A little something “just for me” goes a long way

What’s the one thing most employees have in common? Stress. White collar or blue, young or old, married or single, with kids or without …workplace stress continues to be a major concern to Canadians.

According to this year’s edition of the Aventis Healthcare Survey, conducted by Ipsos-Reid, 62 per cent of Canadians report that they are experiencing “a great deal of stress” on the job. That is up an astonishing 15 per cent from last year. And, 34 per cent of Canadians with health benefit plans (up from 25 per cent last year) agree with the statement: “Workplace stress has been so overwhelming that it has made me physically ill at times.”

In fact, those who say they are experiencing a great deal of stress at work are five times more likely to say that they have been physically ill because of stress. The survey also found that 31 per cent of those who report illness related to workplace stress also say they have taken six or more days off work in the last year. Forty-one per cent, equal to last year’s finding, say their employer does not do nearly enough to help them manage stress at work.

“The results of this survey sound the alarm about growing stress on the job and its very real effects on the health of our workforce,” said Jean-François Leprince, president of Aventis Pharma Inc. of Laval, Que. “Employers who want to avoid the escalating costs of workplace stress and its associated illnesses and absenteeism have a higher stake than ever in helping their staff deal with the effects of the quickening pace and increasing pressures of life at work and home.”

Employers can help minimize employee stress with negligible impact on the bottom line by expanding the scope of their work/life benefits — especially their resource and referral networks. Resource and referral services have traditionally connected working adults to dependent care providers for their minor children and aging parents, and provided resource materials to help balance the resulting demands of home versus work.

What these services often do not do, however, is help employees help themselves. By giving employees access to the information they need to care for themselves, they can find their own personal solutions to controlling stress and balancing their lives.

“Just for me” benefits are to resource and referral as a day spa pass is to a harried individual. You don’t have to be a parent with child care responsibilities or a working adult with elder caregiving responsibilities to appreciate and benefit from “just for me” benefits. Think of it as a waiting oasis where you can go to indulge your own needs and satisfy your personal goals.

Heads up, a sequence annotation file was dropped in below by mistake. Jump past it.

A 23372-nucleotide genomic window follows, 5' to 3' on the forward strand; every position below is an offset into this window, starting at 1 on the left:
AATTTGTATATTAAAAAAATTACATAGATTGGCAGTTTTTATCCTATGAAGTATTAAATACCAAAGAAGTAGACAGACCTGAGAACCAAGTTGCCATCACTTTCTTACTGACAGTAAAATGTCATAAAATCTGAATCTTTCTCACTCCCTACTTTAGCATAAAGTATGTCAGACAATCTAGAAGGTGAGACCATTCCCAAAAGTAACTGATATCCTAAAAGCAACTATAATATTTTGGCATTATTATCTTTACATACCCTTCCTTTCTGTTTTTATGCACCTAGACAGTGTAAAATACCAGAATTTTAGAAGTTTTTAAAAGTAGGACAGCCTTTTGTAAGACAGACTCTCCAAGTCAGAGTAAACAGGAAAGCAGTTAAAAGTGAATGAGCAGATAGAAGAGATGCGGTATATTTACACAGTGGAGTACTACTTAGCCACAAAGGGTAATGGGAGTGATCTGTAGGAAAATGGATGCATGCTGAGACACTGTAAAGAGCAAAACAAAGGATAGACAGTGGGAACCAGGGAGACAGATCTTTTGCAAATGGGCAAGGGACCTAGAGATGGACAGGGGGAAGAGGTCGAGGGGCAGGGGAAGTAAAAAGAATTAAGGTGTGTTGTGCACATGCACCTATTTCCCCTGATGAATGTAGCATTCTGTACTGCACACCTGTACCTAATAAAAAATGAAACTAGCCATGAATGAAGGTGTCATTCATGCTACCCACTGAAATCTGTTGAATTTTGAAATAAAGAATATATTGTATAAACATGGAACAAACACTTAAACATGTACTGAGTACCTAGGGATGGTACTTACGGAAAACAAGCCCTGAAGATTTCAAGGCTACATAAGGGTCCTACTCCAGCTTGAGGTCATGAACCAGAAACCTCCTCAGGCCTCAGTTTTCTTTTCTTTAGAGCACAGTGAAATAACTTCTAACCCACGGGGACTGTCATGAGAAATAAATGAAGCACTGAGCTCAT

According to a Conference Board of Canada survey of Canadian workers, a daughter or daughter-in-law cares for 69 per cent of seniors who rely on a child for caregiving. Almost 40 per cent of caregivers are under 44 years of age (see chart page G11) and half find it difficult to balance personal and job responsibilities. There is a significant direct cost to the employer associated with this form of caregiving in the form of absenteeism (see chart page G11). Employers should also consider the indirect cost related to healthcare benefits and employee retention.

These caregivers can and should tap into their employer’s resource and referral network to find information they need to care for their elder friend or relative. They can get names of care providers in their area, obtain information on meals on wheels or transportation services.

What about personal help for the caregivers themselves? They need care as well. By tapping into a “just for me” topical library of resources and referral network, caregivers can get educational assistance on depression, anxiety, caregiver well-being, burnout, support systems, coping with grief and loss — a host of information they need to take care of themselves.

Especially in light of these statistics, organizations need to evaluate their work/life programs to make sure they are providing something for everyone. Perhaps more than any other alternative, making sure that an organization’s resource and referral network addresses the total spectrum of life issues is an efficient and effective way to offer meaningful work/life benefits to all employees.

Male or female, young or old, with kids or without, “just for me” benefits can help individual employees with resource materials on:

•health appraisal;


•anger management;

•goal setting;

•time management;

•project management;

•second career options; and

•job change/relocation.

“Just for me” benefits are not the long-awaited panacea for what’s ailing business and its changing workforce. It is, instead, one tool in the HR manager’s toolbox that speaks to all employees at all stages of the work and life continuum. Individual fulfillment is the goal of “just for me” benefits, and the hero for making it happen is the conscientious employer.

Denise Markley is vice-president of operations at Cypress, California-based Work|Life Benefits. She can be reached at (714) 677-8686.

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